Infant Shoulder Dystocia

What is Infant Shoulder Dystocia and How is it Caused?

Shoulder dystocia is a complication that occurs during delivery when an infant’s shoulders become lodged in the mother’s pelvic, often because the baby is proportionately too big for the birth canal (cephalopelvic disorder, known as CPD).

Other causes of shoulder dystocia happen when the baby is born face first (sometimes called the turtle syndrome), pulled out by the face causing undue stress on the neck, or when the baby is born feet first, also creating undue stress on the shoulder and neck area.

What are the Symptoms and Risks of Infant Shoulder Dystocia?

Shoulder dystocia is noticed when the baby’s shoulders are still stuck in the mother’s pelvic area after the head has already came out. When attempting to pull the infant out completely, physicians may cause injuries such as brachial plexus palsy,  broken bones, and facial injuries. Depending on if an injury occurs after shoulder dystocia, the symptoms may include:

  • Nerve damage and pain in the injured area
  • A claw-like hand appearance
  • Light paralysis of the affected limb

Mothers are also at risk of medical complications if shoulder dytocia occurs, such as hemorrhaging, uterine rupture, and lacerations.

What is Brachial Plexus Palsy?

Brachial plexus palsy occurs when there is damage to the brachial plexus nerves, and includes injuries such as Erb’s palsy and Klumpke’s Palsy. These conditions are typically happen after shoulder dystocia, usually when the nerve damage is so severe that the nerves have been torn, moved, or completely detached.

Risk Factors Associated with Infant Shoulder Dystocia

The risk of shoulder dystocia is heightened with

  • Maternal diabetes
  • Fetal macrosomia
  • A late labor and delivery
  • Prior instances of shoulder dystocia during delivery
  • Induced labor
  • Epidural use
  • Maternal obesity
  • Pregnant with more than one baby

Is Infant Shoulder Dystocia Preventable?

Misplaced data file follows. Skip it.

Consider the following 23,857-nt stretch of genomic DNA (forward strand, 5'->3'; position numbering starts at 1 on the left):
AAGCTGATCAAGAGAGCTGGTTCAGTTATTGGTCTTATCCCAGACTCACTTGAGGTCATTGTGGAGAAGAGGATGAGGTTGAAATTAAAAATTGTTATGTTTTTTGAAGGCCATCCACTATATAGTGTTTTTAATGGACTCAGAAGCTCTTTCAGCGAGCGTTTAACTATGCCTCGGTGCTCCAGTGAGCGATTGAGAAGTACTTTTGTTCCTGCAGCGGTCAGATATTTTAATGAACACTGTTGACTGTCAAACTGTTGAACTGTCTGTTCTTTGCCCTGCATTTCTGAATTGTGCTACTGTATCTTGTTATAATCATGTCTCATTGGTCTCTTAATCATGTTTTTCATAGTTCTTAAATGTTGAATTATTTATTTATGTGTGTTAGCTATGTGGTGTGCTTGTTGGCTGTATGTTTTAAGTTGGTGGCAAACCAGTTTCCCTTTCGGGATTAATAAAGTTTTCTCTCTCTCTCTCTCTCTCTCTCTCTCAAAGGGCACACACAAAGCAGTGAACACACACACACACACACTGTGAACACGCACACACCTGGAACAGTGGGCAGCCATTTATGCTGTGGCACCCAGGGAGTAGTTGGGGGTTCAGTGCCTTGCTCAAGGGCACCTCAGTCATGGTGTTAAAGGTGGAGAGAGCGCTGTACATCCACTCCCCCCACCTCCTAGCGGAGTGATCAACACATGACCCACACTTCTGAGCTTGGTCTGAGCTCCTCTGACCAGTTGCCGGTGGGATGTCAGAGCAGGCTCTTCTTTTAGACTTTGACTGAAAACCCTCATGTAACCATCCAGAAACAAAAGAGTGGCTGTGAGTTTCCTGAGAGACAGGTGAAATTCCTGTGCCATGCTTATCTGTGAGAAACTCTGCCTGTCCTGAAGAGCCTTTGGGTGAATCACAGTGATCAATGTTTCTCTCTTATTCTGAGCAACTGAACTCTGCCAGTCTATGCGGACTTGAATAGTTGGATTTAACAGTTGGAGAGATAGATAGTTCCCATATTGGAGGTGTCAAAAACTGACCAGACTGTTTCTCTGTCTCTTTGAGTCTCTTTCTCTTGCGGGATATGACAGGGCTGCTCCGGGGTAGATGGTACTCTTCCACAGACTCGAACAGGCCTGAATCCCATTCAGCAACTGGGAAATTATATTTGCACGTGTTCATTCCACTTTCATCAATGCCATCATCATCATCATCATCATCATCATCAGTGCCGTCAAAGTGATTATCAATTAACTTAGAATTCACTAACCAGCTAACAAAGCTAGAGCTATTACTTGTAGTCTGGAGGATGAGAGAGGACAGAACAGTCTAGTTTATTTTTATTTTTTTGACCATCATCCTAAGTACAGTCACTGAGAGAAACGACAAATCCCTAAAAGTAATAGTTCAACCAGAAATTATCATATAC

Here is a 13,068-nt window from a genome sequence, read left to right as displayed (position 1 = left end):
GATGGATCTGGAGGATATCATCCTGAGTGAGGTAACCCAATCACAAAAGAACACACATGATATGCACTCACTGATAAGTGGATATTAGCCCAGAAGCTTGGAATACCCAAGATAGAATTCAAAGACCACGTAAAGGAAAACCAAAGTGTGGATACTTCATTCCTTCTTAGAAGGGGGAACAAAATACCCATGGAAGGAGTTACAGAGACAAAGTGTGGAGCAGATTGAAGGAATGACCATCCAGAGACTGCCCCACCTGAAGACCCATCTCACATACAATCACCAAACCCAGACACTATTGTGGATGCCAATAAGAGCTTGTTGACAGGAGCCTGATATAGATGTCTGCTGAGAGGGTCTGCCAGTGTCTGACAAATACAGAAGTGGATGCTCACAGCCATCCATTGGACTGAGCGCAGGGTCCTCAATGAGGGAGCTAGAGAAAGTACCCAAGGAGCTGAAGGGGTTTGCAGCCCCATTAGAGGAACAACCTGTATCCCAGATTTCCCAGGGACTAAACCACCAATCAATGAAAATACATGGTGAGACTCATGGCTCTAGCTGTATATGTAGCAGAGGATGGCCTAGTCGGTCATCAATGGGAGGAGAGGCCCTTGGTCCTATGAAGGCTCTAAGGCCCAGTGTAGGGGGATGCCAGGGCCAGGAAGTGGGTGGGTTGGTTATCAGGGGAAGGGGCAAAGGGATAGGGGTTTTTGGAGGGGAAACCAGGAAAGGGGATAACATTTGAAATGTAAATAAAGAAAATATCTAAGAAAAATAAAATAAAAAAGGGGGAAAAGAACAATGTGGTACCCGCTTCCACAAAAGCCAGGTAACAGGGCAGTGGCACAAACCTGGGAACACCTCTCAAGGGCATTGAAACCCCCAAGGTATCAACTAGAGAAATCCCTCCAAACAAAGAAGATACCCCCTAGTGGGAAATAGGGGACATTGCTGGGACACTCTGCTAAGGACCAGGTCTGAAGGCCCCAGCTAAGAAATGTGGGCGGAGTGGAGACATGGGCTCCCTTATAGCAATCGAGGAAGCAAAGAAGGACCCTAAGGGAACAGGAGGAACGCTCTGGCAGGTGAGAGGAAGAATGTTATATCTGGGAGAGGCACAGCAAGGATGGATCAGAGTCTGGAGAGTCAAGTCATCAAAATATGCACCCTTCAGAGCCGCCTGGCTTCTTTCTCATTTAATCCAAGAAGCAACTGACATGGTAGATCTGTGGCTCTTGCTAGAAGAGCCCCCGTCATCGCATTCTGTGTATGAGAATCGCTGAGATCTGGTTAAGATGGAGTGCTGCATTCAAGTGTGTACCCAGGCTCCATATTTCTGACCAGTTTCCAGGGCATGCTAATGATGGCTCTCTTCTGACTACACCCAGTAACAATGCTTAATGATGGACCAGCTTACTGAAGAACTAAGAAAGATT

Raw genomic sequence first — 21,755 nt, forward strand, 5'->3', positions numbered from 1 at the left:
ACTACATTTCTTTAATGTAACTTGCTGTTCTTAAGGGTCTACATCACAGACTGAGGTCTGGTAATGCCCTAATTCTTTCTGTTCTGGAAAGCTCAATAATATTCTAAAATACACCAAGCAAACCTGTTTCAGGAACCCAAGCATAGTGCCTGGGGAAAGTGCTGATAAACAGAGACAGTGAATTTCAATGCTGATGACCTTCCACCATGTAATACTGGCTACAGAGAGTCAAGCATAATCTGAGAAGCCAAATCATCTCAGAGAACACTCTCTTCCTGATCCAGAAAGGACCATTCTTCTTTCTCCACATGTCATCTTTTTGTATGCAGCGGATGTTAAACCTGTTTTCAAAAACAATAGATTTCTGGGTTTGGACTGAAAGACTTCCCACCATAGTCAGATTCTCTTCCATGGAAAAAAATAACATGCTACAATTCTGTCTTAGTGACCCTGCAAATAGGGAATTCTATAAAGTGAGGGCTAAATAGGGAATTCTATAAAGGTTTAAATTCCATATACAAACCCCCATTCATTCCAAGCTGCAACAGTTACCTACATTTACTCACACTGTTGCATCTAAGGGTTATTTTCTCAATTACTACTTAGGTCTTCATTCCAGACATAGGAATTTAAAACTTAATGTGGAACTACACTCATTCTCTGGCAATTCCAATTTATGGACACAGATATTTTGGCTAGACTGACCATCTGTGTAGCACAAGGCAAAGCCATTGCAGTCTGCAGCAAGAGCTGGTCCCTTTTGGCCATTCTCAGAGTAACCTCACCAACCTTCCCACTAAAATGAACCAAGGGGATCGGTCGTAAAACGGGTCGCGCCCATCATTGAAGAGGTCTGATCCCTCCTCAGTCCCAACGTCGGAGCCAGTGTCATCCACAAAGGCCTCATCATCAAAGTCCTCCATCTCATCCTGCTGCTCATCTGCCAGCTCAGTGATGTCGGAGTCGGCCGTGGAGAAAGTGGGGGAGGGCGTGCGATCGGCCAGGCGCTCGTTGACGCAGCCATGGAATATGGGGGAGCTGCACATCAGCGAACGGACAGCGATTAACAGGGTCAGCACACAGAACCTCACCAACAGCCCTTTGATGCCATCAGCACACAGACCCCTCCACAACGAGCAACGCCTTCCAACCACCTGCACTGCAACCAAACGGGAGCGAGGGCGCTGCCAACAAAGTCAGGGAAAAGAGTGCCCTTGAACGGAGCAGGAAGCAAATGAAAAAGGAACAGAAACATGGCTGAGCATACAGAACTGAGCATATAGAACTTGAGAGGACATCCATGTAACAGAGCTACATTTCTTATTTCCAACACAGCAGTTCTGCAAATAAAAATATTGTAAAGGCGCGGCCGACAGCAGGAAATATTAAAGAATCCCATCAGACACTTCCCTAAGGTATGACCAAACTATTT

Shoulder dystocia is, in most instances, a preventable complication during childbirth as physicians who monitor and detect fetal distress can schedule an emergency C-section prior to any injuries happening.

In addition, infants with a higher birth weight and is diagnosed with cephalopelvic disorder (CPD) should be candidates for C-section delivery. It’s ultimately up to the physician to make the decision as to whether a C-section will reduce the risks of shoulder dystocia or if the risks of a C-section outweigh the dangers of injuries associated with shoulder dystocia.

What is the Treatment for Infant Shoulder Dystocia?

Treatment will depend on if injuries occur after shoulder dystocia. In many cases, the infant is still delivered successfully without harming the brachial plexus nerves or damaging any other part of the body. Therefore, treatment will coincide with treatment options for the injuries sustained. For example, brachial plexus injuries may require physical therapy, massaging, and in severe cases, surgery.

Doctors generally attempt medical maneuvers in order to help get the baby out safely and prevent injuries. Typical types of medical maneuvers include internal rotation, the McRoberts manuever, the Zavanelli maneuver, and suprapubic pressure.